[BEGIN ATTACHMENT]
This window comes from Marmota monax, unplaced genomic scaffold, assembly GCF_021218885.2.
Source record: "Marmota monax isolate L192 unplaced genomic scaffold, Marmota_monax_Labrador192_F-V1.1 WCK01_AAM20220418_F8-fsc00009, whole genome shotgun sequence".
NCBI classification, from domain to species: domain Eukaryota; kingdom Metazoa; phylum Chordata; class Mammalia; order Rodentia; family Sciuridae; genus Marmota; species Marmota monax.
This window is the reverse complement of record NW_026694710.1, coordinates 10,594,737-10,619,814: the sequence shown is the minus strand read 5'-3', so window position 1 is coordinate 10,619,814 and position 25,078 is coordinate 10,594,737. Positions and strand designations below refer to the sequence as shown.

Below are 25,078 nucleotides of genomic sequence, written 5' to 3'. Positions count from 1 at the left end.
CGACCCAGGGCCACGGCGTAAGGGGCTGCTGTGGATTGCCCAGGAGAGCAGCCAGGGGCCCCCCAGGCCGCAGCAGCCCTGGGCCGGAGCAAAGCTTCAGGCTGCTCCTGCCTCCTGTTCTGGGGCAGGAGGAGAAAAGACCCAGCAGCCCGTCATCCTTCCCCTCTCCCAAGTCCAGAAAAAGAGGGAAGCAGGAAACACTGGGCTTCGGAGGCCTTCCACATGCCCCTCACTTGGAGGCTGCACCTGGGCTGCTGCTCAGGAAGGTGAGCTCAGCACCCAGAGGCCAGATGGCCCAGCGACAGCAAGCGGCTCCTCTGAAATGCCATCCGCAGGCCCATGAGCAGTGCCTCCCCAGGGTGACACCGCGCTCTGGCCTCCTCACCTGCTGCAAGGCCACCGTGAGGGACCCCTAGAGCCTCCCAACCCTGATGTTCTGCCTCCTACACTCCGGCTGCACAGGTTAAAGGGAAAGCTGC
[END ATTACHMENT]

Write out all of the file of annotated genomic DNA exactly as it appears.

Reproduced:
This window comes from Marmota monax, unplaced genomic scaffold, assembly GCF_021218885.2.
Source record: "Marmota monax isolate L192 unplaced genomic scaffold, Marmota_monax_Labrador192_F-V1.1 WCK01_AAM20220418_F8-fsc00009, whole genome shotgun sequence".
NCBI classification, from domain to species: domain Eukaryota; kingdom Metazoa; phylum Chordata; class Mammalia; order Rodentia; family Sciuridae; genus Marmota; species Marmota monax.
This window is the reverse complement of record NW_026694710.1, coordinates 10,594,737-10,619,814: the sequence shown is the minus strand read 5'-3', so window position 1 is coordinate 10,619,814 and position 25,078 is coordinate 10,594,737. Positions and strand designations below refer to the sequence as shown.

Below are 25,078 nucleotides of genomic sequence, written 5' to 3'. Positions count from 1 at the left end.
CGACCCAGGGCCACGGCGTAAGGGGCTGCTGTGGATTGCCCAGGAGAGCAGCCAGGGGCCCCCCAGGCCGCAGCAGCCCTGGGCCGGAGCAAAGCTTCAGGCTGCTCCTGCCTCCTGTTCTGGGGCAGGAGGAGAAAAGACCCAGCAGCCCGTCATCCTTCCCCTCTCCCAAGTCCAGAAAAAGAGGGAAGCAGGAAACACTGGGCTTCGGAGGCCTTCCACATGCCCCTCACTTGGAGGCTGCACCTGGGCTGCTGCTCAGGAAGGTGAGCTCAGCACCCAGAGGCCAGATGGCCCAGCGACAGCAAGCGGCTCCTCTGAAATGCCATCCGCAGGCCCATGAGCAGTGCCTCCCCAGGGTGACACCGCGCTCTGGCCTCCTCACCTGCTGCAAGGCCACCGTGAGGGACCCCTAGAGCCTCCCAACCCTGATGTTCTGCCTCCTACACTCCGGCTGCACAGGTTAAAGGGAAAGCTGC